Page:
In lieu of an abstract, here is a brief excerpt of the content:

xi Preface In February of 1926 an interracial group of five women and one man sailed from New York to Haiti to investigate the continued United States occupation of the island. After traveling for three weeks and talking with a vast array of Haitians, the team, under the auspices of the Women’s International League for Peace and Freedom (WILPF), returned to the United States and wrote Occupied Haiti, a 250-page report that chronicled the deteriorating cultural, agricultural, economic, and political conditions Haitians faced as a result of US intervention. The report heavily criticized the use of paternalist racism by government officials as justification for the occupation and it recorded the prevalence of Jim Crow practices and attitudes among the marines stationed on the island. Historians have noted that this WILPF mission accelerated antiimperialists ’ criticism of US dollar diplomacy, deepened grassroots interest in opposing the occupation, and increased progressives’ leverage with congressional officials.1 But the mission also marked the deepening of interracial alliances among middle-class women interested in securing world peace and racial justice. When Emily Greene Balch and Addie Hunton, two nationally prominent social reformers, led the Haiti mission, they publicly united the political power of the primarily white women’s peace movement and the black women’s club movement. The very presence of the WILPF Haiti mission, in its racial diversity and female leadership , challenged US Jim Crow policies and paternalism. According to Occupied Haiti, Haitians in Port-au-Prince welcomed the WILPF team and were delighted that the interracial group of women was sharing “in most friendly fashion” the same sleeping quarters. Emily Greene Balch and Addie Hunton’s joint mission to Haiti did more than protest US foreign xii | Preface policy; it personified the possibility of racial harmony and world peace in the form of women’s interracial unity.2 As A Band of Noble Women reveals, complex political, intellectual, and social relationships emerged among the women’s peace movement, African American women’s reform politics , and black internationalism more generally. And this race-conscious women’s peace activism helped cultivate proto–civil rights consciousness, indicating the relevance of peace activism to the emergent civil rights movements of later decades. This book examines how the WILPF responded to and shaped the prevailing currents of racial thought and politics that dominated the first four decades of the twentieth century. Assembling a multivalent history of the women’s peace movement and the black women’s club and social reform movements, this work provides a fresh perspective on an important story of race, gender, class, community, and consciousness building between the two wars. These “noble women” also coalesced around cosmopolitan ideals of internationalism, interdependency, and mutual humanity; and practicing interracial unity—from sponsoring investigative missions to Haiti to arranging interracial study groups on US foreign policy—allowed them to challenge nationalism, foster world-mindedness, and confront the tenets of Jim Crow.3 Arguably, activists like Emily Greene Balch and Addie Hunton would not have been able to achieve what they did without the WILPF, an organization founded in 1915 and dedicated to uniting women around the world to secure the conditions necessary for social justice and peace. A Band of Noble Women considers three intricate ways in which the WILPF negotiated and influenced the racial politics of the early twentieth century . First, it examines the WILPF’s work to challenge the major racial ideologies of the period and to forge counter or dissident ideologies as a part of its campaigns against war and for peace and freedom. Second, it traces the leadership the WILPF provided on some of the central racial justice issues of the interwar period, namely, US foreign policy in Haiti and Liberia and efforts to pass antilynching legislation. Third, it takes up the WILPF’s uneven and fraught attempts at racial integration within its own membership and leadership. In this way, this case study encourages Preface | xiii us to attend to the contradictions that constituted the shifting ground of US racial politics during the interwar period. I begin by offering a revised history of the founding years of the WILPF. The introduction resituates the WILPF within the context of early twentieth-century race relations and politics and the rise of the National Association for the Advancement of Colored People (NAACP), the black women’s club movement, the New Negro movement, and Pan-Africanism. The book is then divided into two parts. The two chapters in the first part investigate the influence of World...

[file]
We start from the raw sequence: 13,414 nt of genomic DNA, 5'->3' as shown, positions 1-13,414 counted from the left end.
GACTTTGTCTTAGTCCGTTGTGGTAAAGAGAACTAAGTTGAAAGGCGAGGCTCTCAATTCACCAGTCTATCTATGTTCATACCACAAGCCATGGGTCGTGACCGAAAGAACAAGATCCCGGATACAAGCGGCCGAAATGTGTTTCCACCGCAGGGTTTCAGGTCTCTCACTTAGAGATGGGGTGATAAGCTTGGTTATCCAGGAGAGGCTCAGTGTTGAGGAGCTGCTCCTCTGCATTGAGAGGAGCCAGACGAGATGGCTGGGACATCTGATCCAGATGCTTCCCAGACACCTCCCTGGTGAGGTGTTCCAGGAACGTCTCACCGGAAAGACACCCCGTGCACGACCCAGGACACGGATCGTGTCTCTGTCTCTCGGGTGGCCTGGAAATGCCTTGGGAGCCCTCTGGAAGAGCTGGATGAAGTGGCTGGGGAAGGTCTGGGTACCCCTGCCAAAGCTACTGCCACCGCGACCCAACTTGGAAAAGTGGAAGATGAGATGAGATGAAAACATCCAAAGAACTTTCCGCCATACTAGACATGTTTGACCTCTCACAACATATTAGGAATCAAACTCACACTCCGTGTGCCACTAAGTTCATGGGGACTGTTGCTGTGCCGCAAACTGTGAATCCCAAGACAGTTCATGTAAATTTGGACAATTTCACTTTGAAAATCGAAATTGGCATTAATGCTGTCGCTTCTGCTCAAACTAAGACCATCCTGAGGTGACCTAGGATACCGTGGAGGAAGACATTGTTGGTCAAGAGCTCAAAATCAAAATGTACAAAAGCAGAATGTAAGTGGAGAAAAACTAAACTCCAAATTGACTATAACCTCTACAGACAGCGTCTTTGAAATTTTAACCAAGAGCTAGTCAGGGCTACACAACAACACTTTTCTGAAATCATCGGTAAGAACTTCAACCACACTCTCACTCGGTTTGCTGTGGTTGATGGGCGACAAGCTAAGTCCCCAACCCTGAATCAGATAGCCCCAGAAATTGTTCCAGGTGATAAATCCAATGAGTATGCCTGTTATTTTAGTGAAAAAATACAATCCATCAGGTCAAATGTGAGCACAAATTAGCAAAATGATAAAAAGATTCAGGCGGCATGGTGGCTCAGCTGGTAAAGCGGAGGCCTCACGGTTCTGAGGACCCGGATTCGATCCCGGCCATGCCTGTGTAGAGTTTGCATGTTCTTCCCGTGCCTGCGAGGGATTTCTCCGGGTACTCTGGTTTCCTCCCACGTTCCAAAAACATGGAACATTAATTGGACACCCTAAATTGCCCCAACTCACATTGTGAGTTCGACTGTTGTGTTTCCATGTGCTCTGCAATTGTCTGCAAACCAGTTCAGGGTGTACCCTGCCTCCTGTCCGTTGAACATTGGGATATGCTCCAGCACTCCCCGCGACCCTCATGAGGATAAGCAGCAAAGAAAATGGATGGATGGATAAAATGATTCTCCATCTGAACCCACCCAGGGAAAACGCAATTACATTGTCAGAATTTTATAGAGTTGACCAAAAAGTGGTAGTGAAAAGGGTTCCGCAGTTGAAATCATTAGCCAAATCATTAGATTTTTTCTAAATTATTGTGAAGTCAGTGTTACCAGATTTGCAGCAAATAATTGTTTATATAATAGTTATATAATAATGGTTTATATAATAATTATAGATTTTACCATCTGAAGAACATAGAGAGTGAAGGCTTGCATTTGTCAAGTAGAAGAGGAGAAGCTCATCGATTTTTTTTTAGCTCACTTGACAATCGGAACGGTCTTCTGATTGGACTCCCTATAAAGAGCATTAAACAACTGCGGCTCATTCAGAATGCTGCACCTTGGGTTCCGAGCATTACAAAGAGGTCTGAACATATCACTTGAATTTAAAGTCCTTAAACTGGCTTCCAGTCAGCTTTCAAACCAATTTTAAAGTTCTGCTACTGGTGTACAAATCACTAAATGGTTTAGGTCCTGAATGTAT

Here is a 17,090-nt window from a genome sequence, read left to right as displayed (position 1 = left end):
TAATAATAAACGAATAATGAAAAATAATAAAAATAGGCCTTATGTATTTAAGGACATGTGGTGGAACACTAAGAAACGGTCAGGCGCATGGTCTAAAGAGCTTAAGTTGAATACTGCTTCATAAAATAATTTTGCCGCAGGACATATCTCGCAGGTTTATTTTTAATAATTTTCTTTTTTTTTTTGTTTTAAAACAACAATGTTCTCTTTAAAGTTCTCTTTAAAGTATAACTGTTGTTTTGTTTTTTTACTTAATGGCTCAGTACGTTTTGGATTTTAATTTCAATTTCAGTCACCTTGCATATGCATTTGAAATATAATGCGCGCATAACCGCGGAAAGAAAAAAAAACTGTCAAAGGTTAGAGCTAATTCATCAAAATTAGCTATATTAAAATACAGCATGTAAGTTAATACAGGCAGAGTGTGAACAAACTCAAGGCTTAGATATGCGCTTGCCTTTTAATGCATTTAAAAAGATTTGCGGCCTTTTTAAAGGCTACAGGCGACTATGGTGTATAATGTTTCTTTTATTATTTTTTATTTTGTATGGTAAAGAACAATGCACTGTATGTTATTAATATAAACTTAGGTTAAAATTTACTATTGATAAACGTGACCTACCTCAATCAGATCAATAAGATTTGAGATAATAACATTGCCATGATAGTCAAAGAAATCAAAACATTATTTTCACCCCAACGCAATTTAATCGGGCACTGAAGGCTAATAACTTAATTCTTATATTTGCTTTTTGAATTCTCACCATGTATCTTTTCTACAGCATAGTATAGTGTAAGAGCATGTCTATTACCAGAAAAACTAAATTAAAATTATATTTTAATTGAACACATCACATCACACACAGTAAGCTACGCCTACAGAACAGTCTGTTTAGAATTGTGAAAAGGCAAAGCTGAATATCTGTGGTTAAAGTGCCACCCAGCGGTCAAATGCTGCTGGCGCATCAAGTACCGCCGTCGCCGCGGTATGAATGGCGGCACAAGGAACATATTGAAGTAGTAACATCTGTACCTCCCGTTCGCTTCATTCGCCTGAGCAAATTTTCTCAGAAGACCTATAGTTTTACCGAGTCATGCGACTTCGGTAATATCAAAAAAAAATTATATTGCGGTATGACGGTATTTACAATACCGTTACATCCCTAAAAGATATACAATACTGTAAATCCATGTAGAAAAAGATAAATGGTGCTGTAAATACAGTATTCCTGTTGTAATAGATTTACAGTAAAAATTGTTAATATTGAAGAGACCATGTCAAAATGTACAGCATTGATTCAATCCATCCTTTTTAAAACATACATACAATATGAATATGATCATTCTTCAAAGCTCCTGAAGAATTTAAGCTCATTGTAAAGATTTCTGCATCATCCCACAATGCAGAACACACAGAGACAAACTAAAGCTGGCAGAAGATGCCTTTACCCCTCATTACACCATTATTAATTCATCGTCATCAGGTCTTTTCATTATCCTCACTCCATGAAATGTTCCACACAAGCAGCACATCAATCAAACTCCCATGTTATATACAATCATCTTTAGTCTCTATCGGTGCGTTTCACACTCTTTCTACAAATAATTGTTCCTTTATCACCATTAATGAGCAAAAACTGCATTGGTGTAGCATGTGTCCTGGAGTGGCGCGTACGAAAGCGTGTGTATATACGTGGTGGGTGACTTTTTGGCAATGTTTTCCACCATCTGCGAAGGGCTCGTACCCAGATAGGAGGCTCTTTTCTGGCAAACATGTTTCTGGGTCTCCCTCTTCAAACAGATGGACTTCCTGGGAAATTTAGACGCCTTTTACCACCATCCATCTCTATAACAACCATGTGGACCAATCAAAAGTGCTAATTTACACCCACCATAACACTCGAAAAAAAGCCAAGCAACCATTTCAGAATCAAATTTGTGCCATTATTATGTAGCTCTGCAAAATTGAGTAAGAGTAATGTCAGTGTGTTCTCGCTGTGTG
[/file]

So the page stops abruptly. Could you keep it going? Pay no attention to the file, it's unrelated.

Additional Information

Related ISBN
MARC Record
Launched on MUSE
Open Access
Back To Top

This website uses cookies to ensure you get the best experience on our website. Without cookies your experience may not be seamless.